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A few years ago I was in a very toxic relationship. I let him cheat on me, call me derogatory names, and control me. He even stormed out of my parents' house on Christmas Day in front of my entire family while I laid on the floor sobbing uncontrollably. It was then we decided to "take a break." Mind you, looking back, I don't know why "taking a break" was the decision I made, but you do do a lot of dumb things in your early 20s.
During this break, I had met someone new, a complete breath of fresh air. We met at this small, smokey, bar. Everyone was old enough to be our parents. I really had to put myself out there just to get his attention, but eventually, he noticed. We exchanged numbers and began texting daily. I had completely forgot about the jerk who ruined Christmas. Trying to get a jab at the "ex," I ended up tweeting online something along the lines of the best things happen when you least expect it. It certainly got his attention and now I had the attention of both guys (a girl's worst problem right?).
On the weekends I would spend out of town with the ex, I had to figure out excuse after excuse to tell the new guy. He didn't seem to notice the games I was playing, and if he did, he was just happy to be spending time with me when we did. He took me on a few dates, including dinner where he opened my car door and the restaurant door and even removed his baseball cap when we sat down to dinner. Now most people think this might be strange that I'm so captivated by these actions, but where I'm from, chivalry isn't as common as I'd like it to be.
So here I was torn between the jerk who ruined Christmas and Captain Chivalrous. Pushing 30, I'm now wondering why any of this was even a debate. Clearly I should've counted my blessings when he walked out on Christmas, but we all have a clearer vision in hindsight. I ended up blowing off the nice guy more and more for about two months. We would see each other at the bar occasionally, but the time we spent together became less and less.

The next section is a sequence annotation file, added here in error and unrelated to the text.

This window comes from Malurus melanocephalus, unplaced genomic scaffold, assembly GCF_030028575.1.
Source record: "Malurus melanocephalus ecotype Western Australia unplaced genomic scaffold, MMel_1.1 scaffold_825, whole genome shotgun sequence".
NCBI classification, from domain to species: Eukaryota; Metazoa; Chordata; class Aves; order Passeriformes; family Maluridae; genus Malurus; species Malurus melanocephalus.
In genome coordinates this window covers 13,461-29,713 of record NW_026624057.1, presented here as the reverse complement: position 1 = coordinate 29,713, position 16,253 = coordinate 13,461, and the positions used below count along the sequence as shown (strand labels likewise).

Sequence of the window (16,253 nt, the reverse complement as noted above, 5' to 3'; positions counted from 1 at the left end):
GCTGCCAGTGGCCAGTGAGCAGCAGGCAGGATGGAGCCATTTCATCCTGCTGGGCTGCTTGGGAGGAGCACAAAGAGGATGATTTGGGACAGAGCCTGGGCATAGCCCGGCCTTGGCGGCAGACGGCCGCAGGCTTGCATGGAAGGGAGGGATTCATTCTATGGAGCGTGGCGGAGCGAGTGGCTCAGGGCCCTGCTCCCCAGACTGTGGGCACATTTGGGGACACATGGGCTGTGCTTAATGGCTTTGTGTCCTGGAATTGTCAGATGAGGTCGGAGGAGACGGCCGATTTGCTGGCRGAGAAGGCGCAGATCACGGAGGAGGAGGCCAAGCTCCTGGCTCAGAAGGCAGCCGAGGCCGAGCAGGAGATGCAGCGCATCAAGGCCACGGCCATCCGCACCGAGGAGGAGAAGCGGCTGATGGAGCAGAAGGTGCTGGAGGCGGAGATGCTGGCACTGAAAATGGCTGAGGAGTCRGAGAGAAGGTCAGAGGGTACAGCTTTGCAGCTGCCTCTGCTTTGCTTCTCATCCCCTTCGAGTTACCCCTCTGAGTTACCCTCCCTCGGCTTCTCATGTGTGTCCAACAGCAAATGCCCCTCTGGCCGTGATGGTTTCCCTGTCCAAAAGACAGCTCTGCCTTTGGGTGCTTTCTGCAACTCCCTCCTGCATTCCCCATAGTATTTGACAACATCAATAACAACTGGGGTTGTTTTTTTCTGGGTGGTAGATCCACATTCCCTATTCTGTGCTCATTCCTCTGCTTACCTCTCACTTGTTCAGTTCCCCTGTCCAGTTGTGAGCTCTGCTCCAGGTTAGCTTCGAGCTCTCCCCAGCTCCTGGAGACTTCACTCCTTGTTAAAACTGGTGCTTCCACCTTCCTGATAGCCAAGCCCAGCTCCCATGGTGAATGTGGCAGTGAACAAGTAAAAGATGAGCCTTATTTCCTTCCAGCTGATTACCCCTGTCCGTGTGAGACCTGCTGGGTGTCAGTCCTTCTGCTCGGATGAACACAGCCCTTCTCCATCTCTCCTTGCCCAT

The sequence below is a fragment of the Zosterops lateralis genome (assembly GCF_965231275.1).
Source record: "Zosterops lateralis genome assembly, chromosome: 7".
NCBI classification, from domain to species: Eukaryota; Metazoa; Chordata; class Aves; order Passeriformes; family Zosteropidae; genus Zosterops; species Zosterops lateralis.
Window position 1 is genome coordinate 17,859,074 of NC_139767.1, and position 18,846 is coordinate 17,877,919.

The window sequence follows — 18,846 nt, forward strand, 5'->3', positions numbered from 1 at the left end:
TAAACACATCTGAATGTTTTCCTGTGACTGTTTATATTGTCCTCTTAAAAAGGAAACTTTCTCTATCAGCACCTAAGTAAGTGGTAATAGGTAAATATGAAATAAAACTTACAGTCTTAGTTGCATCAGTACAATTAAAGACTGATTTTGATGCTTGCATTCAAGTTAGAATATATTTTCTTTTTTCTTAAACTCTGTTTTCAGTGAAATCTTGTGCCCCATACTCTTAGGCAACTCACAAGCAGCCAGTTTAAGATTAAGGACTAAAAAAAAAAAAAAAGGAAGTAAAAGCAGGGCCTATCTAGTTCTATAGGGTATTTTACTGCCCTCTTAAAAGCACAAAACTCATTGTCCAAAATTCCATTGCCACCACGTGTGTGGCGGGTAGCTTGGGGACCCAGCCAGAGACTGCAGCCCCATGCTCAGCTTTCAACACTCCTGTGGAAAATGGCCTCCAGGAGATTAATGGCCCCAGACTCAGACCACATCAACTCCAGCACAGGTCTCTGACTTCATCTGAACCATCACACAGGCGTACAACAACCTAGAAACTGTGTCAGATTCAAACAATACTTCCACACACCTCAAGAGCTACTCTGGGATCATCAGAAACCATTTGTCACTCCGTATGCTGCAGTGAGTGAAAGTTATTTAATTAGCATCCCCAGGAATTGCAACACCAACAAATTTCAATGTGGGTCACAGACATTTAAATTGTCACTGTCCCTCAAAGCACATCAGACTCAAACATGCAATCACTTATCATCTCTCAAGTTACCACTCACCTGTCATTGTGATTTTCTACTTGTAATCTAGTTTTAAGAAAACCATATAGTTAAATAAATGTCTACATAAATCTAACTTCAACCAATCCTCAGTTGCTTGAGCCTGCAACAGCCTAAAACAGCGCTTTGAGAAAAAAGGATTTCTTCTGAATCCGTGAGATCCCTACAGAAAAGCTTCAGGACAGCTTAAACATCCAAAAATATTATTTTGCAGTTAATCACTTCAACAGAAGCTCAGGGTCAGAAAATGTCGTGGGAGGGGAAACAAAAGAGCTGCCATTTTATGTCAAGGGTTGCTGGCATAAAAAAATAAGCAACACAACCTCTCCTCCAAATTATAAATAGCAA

I remember going to the bar that weekend. We saw each other there (the nice guy). We exchanged flirtatious glances and grins. I thought he left and I remember shooting him a text before I saw him in the kitchen.
Little did I know, this would be the last time I would ever see him. That Monday night, while I was heading to my job to work an 8-hour shift overnight, I received *the call.* The call that nobody wants to receive. The call that shatters and freezes your world all at the same time. My mother called me to let me know he was killed in a car accident. She didn't want to ruin my shift, but she wanted to beat the speed that is technology.
So there I sat at work, for 8.5 hours, staring blankly at the computer screen, occasionally getting up to go to the bathroom and cry so deeply. I drove home from work in the morning, devastated, still wondering if this could be real. I don't remember if I slept that day. Looking back, it is all a blur. I called out of work that night because I needed to know this was real. I drove by his house to see his truck and I got that ounce of hope that it wasn't him; they got the wrong truck. I later found out he was the passenger in a friends' truck; it wouldn't have been his truck in the wreck. I went to our bar, where we always ran into each other. I saw the blank faces, the sad eyes, the red cheeks. Some came over to offer their condolences, while others stayed away fearing they'd say the wrong thing.
Within that week was the viewing and the funeral. I had to say goodbye to someone I just met. Someone I barely knew, but felt I know a lot better than I did. My friends stood by me as I inched up to the casket. I could already see it wasn't him. It wasn't the person I met. My friends had to tear me away as I just froze when it was my turn to say goodbye. I stopped still and let the tears well in my eyes. The next day was the funeral, about 35 minutes away. I remember plucking the petal from the daisy before laying it on his casket and said goodbye.
I thought I had more time. I thought he could've been the right one when I was ready to meet Mr. Right. I was 24, I wasn't ready. So I missed the opportunity of a lifetime getting to know a really great person. I always thought it was just a cliche saying; life is short. It is the hardest lesson I've had to learn.
It has been almost 5 years since I have received the call. I wish I could end this with, "I'm now married with 3 beautiful children," but sometimes life doesn't unfold like the movies. It's complicated and messy and maybe one day that'll be my ending. But for now, I've accepted my guilt and recently started putting myself out there. I wish we reunite one day again and that someone, anyone, learns from this story.